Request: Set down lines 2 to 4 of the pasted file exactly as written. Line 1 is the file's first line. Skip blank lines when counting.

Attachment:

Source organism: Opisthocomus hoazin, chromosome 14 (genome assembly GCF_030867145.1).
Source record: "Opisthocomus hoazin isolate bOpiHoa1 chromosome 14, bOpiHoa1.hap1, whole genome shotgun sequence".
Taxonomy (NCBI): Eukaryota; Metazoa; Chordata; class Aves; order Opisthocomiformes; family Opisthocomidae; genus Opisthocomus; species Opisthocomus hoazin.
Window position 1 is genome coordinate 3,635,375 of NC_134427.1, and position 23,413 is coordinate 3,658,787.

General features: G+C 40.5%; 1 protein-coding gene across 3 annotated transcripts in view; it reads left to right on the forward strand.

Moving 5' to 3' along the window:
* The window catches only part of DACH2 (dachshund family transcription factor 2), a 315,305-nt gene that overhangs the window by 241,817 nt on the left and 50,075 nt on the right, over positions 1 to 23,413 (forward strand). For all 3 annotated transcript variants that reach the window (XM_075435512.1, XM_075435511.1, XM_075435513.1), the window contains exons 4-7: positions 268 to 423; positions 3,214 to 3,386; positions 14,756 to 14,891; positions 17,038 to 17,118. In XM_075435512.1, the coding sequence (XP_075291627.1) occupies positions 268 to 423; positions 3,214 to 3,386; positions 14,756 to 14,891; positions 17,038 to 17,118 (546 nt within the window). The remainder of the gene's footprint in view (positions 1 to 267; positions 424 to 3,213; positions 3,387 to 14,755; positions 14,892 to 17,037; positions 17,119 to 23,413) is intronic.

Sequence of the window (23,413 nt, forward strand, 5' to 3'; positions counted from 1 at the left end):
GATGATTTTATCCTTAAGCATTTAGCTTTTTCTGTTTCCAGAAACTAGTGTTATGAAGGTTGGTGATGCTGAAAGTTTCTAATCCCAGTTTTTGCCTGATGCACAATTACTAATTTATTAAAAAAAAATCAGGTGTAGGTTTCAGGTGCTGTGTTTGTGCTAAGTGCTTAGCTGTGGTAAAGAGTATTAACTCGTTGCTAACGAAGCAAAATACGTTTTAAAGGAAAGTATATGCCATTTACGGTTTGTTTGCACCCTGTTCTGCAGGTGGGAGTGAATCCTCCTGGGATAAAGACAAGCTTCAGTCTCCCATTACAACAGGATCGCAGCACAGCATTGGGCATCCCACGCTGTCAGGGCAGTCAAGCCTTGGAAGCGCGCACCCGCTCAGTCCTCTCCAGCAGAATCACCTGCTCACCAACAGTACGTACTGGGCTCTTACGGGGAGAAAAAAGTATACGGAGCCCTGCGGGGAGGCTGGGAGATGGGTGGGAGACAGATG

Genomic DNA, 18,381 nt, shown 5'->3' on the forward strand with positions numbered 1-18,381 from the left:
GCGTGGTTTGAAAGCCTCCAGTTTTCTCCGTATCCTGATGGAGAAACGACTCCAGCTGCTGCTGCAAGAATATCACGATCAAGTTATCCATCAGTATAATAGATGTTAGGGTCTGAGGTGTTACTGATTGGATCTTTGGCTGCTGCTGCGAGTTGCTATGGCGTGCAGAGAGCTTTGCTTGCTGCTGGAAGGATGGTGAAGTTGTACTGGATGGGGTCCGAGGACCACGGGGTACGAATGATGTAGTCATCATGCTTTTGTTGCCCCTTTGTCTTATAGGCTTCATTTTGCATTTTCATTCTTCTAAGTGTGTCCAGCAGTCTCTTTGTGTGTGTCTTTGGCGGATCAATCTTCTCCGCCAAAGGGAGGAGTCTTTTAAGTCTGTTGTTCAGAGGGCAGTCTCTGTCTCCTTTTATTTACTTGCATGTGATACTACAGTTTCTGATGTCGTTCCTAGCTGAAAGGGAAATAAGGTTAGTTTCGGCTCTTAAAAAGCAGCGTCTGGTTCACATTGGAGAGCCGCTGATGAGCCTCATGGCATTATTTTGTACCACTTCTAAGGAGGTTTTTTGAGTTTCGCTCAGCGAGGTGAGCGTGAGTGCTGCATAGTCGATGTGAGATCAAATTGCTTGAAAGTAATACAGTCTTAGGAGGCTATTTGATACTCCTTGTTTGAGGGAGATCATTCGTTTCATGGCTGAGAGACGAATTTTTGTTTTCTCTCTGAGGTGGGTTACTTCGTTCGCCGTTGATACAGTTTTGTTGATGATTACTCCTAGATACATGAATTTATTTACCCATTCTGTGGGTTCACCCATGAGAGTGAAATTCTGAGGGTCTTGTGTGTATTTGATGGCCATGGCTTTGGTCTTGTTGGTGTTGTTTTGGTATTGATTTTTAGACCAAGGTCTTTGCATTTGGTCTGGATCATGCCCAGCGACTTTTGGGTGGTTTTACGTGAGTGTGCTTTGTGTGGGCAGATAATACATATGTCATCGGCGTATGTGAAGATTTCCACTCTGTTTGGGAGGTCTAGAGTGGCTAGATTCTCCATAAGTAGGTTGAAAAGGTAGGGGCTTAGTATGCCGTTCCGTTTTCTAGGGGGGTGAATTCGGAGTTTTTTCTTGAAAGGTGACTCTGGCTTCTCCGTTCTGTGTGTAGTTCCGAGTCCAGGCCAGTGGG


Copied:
Source record: "Opisthocomus hoazin isolate bOpiHoa1 chromosome 14, bOpiHoa1.hap1, whole genome shotgun sequence".
Taxonomy (NCBI): Eukaryota; Metazoa; Chordata; class Aves; order Opisthocomiformes; family Opisthocomidae; genus Opisthocomus; species Opisthocomus hoazin.
Window position 1 is genome coordinate 3,635,375 of NC_134427.1, and position 23,413 is coordinate 3,658,787.